Background and Objectives: Ketamine delays and minimizes intraoperative tourniquet pain when added to lidocaine-based intravenous regional anesthesia (IVRA). It is unclear if adding ketamine to the IVRA injectate is more efficacious compared with systemic administration. This study compares intraoperative tourniquet pain, postoperative analgesia, and side effects of systemic versus IVRA ketamine during outpatient hand surgery.
Methods: We conducted a randomized, double-blind, systemic control study of 40 patients undergoing hand surgery using lidocaine IVRA. In group IVRA, 0.1 mg/kg ketamine in 1 mL of normal saline was added to the IVRA lidocaine, and 1 mL of normal saline was administered via a peripheral IV line. In group systemic, 1 mL of normal saline was added to the IVRA syringe, and 0.1 mg/kg ketamine in 1 mL of normal saline was administered via a peripheral intravenous line. Ten minutes after proximal tourniquet inflation, the distal tourniquet was inflated, and the proximal tourniquet deflated. Tourniquet pain was measured every 10 mins. Need for intraoperative opioids was recorded. Recovery room pain scores, analgesic needs, and sedation scores were compared. Patients were contacted 24 hrs after surgery and reported their analgesic consumption, satisfaction scores, and the occurrence of any unpleasant psychologic effects.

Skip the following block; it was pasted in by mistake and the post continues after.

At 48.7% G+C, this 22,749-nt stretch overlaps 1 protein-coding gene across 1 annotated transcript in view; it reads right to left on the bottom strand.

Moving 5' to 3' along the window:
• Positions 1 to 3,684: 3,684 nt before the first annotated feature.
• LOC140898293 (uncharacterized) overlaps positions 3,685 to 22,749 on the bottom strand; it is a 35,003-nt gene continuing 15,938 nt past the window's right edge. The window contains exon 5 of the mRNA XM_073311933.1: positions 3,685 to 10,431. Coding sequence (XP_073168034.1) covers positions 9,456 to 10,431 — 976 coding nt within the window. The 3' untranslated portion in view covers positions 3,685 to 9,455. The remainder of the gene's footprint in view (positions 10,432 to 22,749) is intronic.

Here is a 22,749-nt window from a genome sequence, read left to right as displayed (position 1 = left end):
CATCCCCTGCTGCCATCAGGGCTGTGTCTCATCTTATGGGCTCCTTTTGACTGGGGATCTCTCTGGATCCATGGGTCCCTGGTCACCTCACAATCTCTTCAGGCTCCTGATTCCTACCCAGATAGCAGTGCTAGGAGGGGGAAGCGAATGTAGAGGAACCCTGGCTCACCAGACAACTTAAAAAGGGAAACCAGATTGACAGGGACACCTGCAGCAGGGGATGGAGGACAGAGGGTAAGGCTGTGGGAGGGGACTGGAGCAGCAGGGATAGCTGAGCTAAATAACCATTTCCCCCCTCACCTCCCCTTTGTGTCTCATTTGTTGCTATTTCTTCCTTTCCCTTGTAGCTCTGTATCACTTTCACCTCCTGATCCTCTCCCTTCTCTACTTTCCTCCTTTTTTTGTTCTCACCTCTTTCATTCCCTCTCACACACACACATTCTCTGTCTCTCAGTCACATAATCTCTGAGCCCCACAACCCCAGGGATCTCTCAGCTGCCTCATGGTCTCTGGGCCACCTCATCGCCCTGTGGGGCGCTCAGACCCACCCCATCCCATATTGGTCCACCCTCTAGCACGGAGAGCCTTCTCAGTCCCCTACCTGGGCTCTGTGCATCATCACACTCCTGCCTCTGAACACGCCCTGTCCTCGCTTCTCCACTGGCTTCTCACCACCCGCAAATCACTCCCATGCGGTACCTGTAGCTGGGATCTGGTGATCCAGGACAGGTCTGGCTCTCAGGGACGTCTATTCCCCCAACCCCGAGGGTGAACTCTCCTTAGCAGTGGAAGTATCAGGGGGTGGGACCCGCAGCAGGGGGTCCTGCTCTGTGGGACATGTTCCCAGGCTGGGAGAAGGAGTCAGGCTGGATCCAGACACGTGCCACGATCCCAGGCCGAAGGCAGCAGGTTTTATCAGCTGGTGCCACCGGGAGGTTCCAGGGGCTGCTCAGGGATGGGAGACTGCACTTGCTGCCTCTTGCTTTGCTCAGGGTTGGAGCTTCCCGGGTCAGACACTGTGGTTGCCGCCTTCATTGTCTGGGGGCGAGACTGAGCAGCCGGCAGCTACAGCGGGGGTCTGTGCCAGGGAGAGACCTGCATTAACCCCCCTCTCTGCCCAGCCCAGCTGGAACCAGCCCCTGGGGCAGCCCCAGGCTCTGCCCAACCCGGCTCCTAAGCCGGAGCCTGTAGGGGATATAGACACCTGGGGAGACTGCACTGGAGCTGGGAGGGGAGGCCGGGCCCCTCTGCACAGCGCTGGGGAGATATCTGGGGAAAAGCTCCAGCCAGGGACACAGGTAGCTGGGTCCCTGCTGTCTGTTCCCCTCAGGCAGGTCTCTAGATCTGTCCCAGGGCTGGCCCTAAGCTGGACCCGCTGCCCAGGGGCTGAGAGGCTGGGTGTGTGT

Results: Groups IVRA and systemic were comparable in demographic and surgical parameters. There were no differences between groups in intraoperative tourniquet pain scores, intraoperative fentanyl requirements, recovery room pain or sedation scores, postsurgical analgesic needs, or patient satisfaction scores.
Conclusions: In comparison to systemic administration, there is no selective benefit to adding ketamine to the IVRA injectate.
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This study was funded by the Department of Anesthesiology, University of Vermont College of Medicine.